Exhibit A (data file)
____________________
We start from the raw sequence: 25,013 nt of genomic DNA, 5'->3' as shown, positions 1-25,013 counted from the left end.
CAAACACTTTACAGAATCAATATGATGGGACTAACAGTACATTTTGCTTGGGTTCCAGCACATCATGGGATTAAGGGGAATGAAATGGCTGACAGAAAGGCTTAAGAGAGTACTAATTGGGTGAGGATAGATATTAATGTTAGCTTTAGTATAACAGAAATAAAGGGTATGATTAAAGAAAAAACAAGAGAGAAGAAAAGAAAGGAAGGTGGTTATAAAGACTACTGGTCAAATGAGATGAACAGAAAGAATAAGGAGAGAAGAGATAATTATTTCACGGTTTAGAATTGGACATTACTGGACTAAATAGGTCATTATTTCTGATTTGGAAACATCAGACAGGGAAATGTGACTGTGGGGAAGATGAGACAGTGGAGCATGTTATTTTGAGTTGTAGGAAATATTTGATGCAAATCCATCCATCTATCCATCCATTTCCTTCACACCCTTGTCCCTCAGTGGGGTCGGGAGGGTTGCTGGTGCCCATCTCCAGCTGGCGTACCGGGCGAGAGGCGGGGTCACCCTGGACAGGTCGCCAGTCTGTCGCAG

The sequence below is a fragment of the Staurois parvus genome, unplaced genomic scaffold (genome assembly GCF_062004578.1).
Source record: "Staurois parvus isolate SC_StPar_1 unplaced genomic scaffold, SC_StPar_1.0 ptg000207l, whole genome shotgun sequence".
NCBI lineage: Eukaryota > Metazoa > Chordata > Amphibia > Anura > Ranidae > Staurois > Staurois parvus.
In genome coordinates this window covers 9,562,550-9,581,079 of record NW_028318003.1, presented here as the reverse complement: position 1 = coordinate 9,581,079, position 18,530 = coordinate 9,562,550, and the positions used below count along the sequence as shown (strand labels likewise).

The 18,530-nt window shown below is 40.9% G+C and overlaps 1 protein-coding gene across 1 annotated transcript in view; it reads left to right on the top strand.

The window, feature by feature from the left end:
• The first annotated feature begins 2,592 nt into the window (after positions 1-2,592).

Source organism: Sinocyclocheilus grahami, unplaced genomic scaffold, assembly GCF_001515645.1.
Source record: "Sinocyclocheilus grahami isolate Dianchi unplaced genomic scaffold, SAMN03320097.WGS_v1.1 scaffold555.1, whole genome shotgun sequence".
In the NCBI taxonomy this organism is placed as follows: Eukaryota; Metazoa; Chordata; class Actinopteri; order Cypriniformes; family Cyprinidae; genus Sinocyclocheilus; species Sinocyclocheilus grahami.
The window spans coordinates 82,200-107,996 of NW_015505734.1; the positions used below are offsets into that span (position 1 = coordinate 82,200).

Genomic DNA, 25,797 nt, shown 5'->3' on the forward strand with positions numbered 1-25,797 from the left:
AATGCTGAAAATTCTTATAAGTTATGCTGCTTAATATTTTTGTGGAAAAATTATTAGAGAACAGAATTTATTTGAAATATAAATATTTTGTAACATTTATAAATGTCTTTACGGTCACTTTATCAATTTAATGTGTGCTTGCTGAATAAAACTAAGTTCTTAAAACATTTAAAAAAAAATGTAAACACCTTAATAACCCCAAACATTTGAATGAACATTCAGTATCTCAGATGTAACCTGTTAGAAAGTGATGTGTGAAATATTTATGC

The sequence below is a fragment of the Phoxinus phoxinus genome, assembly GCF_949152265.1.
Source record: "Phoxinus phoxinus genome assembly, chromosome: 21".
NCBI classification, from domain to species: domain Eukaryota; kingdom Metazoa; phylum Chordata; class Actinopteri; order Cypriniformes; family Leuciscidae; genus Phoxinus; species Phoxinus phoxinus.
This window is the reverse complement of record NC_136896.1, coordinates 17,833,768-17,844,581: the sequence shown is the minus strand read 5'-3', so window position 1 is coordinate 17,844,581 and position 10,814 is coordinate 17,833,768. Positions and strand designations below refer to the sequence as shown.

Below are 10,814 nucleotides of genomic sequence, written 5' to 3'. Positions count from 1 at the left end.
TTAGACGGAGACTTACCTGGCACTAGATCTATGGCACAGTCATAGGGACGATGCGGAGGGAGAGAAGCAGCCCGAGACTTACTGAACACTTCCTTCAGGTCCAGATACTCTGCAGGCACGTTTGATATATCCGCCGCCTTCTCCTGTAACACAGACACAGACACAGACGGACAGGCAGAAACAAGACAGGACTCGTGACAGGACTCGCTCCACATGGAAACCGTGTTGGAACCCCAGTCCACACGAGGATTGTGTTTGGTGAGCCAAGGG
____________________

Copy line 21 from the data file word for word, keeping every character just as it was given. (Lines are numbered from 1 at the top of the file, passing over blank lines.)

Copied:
TTAGACGGAGACTTACCTGGCACTAGATCTATGGCACAGTCATAGGGACGATGCGGAGGGAGAGAAGCAGCCCGAGACTTACTGAACACTTCCTTCAGGTCCAGATACTCTGCAGGCACGTTTGATATATCCGCCGCCTTCTCCTGTAACACAGACACAGACACAGACGGACAGGCAGAAACAAGACAGGACTCGTGACAGGACTCGCTCCACATGGAAACCGTGTTGGAACCCCAGTCCACACGAGGATTGTGTTTGGTGAGCCAAGGG